Our Oversnacking Culture

More from Sally Kuzemchak

What's the most important lesson you've learned and what has surprised you along the way?

The most important lesson I've learned is that it's really important how you approach people about this. You can go in with your guns blazing and feeling all self-righteous about what you're doing, but you're going to end up alienating or offending people. They'll think, "So the snack I brought last week wasn't good enough? I'm not a good enough mom? I don't care about my kids, is that what you're saying?" There are a lot of emotions with this subject so the approach is very important. Whether it's at school, or on the soccer field, or at church, make sure to take great care approaching whoever is in charge. Say "Here are some concerns I have. I'd love to talk to you about them and give you my help." Nobody likes when someone comes to them complaining about something, but if you go with ideas it's a whole different story. So when I go to the coaches I say, "Hey, I have this idea for the snack policy and I would love to coordinate the snack schedule for you so you don't have you worry about it," or "I would love to bring the snacks for our preschool class." Whatever it is, if you can bring your help and be kind and understanding, it goes so much farther than sending off an angry email about the junk food that's being given. It's all in the approach.

What are the best ways that you've found to convince parents to get on board?

One way is to actually suggest to get rid of snacks altogether and a lot of parents are very receptive to that because it takes something off their to-do list. So sometimes you can put that out there as an option and say, "I know we are so busy and we all have so much going on. Why don't we eliminate the snack entirely and just bring water bottles for our kids and feed them lunch at home afterwards." Some parents respond really well to that. There's also the argument of fruit, especially bananas, being cheaper than buying a case of packaged cookies. You can suggest that everybody bring their own water bottle so no one has to bring juice. It's less expense for everybody and it's less to carry to the field. So you can present it as "Here's a cheaper and easier way of doing it." That's always a good approach -- not, "I don't like what you've been bringing, and I want you to bring healthier things."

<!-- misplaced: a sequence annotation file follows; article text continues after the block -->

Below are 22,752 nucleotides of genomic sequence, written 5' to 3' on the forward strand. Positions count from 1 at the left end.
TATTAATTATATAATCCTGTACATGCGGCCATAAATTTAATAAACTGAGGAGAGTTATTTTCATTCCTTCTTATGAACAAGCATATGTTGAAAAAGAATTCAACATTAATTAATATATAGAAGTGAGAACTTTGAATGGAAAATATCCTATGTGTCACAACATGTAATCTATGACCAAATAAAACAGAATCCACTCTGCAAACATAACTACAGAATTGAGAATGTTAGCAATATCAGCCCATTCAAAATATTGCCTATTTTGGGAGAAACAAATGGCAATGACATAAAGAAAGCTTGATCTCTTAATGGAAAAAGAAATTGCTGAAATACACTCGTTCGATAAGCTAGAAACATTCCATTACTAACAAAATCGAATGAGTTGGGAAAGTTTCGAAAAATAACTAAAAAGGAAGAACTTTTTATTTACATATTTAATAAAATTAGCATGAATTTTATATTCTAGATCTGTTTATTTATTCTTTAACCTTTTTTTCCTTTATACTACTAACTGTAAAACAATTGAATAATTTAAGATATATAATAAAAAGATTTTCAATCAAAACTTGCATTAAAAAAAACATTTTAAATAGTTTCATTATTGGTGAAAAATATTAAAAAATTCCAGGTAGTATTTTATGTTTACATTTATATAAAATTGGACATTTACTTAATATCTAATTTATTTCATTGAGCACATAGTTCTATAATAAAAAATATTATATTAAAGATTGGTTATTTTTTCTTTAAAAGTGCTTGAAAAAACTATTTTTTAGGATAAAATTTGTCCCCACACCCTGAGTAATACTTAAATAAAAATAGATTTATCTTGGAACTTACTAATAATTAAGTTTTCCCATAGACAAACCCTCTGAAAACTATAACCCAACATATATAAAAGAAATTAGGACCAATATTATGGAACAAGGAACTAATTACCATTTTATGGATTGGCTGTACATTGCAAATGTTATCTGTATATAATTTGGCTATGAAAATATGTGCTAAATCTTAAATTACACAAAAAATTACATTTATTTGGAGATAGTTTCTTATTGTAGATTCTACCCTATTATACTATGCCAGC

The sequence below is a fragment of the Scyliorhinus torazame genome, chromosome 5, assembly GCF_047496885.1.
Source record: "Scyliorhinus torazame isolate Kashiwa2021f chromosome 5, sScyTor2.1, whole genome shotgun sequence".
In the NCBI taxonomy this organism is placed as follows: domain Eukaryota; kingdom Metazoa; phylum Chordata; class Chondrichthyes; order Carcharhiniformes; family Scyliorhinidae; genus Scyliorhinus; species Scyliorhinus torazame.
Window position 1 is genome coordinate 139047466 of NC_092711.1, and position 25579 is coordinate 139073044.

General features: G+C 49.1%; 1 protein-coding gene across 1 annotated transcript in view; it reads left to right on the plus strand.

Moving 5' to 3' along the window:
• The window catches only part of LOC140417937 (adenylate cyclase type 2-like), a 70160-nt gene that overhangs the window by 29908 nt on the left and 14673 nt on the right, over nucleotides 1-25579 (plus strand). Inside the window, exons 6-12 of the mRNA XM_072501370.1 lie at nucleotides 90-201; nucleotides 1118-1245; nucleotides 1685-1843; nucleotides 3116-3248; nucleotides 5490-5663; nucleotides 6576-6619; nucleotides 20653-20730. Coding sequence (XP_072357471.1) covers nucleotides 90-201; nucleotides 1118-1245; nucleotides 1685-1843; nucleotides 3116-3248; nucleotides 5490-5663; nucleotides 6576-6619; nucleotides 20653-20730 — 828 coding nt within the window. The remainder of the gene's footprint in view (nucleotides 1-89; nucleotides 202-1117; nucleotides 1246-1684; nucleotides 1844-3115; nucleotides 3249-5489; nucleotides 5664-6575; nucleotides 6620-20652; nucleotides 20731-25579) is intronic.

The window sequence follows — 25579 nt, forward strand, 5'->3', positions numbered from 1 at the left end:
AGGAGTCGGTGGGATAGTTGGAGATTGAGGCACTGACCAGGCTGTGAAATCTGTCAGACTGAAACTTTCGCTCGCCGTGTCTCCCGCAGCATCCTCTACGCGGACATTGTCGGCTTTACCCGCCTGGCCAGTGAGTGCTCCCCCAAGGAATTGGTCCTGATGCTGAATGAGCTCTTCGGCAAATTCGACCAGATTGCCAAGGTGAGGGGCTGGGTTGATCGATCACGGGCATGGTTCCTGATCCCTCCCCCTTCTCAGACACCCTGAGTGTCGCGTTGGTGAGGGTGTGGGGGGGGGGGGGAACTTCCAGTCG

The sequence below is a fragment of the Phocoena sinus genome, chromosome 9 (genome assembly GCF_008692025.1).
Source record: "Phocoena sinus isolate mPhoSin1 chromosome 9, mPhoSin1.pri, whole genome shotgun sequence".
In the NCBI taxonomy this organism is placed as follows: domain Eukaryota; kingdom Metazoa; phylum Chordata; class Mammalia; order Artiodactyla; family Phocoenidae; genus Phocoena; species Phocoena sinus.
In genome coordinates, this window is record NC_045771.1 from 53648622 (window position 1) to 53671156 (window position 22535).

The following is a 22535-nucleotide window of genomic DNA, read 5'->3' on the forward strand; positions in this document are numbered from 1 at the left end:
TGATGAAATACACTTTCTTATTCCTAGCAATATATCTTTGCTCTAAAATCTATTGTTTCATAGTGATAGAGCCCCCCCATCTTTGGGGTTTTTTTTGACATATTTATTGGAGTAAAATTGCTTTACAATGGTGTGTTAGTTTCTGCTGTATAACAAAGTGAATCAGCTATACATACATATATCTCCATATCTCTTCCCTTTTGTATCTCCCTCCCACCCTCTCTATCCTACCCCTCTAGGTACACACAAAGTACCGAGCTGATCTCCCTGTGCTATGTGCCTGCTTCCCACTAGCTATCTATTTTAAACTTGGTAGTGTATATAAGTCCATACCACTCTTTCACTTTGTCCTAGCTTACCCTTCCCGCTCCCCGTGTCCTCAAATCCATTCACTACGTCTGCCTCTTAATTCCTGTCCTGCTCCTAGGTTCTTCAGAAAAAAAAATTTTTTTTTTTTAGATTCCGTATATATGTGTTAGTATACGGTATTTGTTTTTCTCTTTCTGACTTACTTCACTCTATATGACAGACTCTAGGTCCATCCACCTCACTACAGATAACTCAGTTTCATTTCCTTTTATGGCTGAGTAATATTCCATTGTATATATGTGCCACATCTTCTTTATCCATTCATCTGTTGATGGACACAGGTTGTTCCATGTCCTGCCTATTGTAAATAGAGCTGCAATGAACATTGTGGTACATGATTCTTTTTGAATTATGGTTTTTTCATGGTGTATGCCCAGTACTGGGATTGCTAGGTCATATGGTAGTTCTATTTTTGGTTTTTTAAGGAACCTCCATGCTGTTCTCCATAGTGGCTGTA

With sports, I go to the coach before the season has started, and I send him or her and email with my concerns ("Here's what I'd like to do. What do you think?"). And I've always gotten positive reactions. Then I can go to the parents and say, "Hey, the coach and I have this idea for the snacks." And so it's presented as coming from both of us or with the coach's blessing, instead of just looking like this know-it-all parent who's trying to take over. I went to the soccer and tee-ball leagues in our town and they weren't interested in doing any kind of league-wide snack policy so I decided I'll just do it team-by-team, and the coaches have been really nice about it.

Have you tried reaching out to teachers about classroom eating habits?

Yes, I'm co-chair on our school wellness committee, and luckily our school has adopted pretty strict guidelines on outside food this year because of food allergies. That's another really important point to make in all this: With all of the food allergies, either eliminating snacks or bringing fruits or vegetables is so much better for the kids who have allergies because most of them can actually participate in the snack that way and not feel left out.

I always try to either organize or help plan the classroom celebrations. I stress this on my blog: If you care about this stuff, you need to jump in and help make the change happen. Instead of just saying you don't like the junk at the party, get on the party committee. I organized a green smoothie day at my son's school and we went in and made the kids spinach, banana, and pineapple smoothies one day at lunch time, so I'm trying to find ways to provide positive associations with healthy foods like fruits and vegetables because some kids don't experience that at home. You want to make it as fun and delicious as possible.

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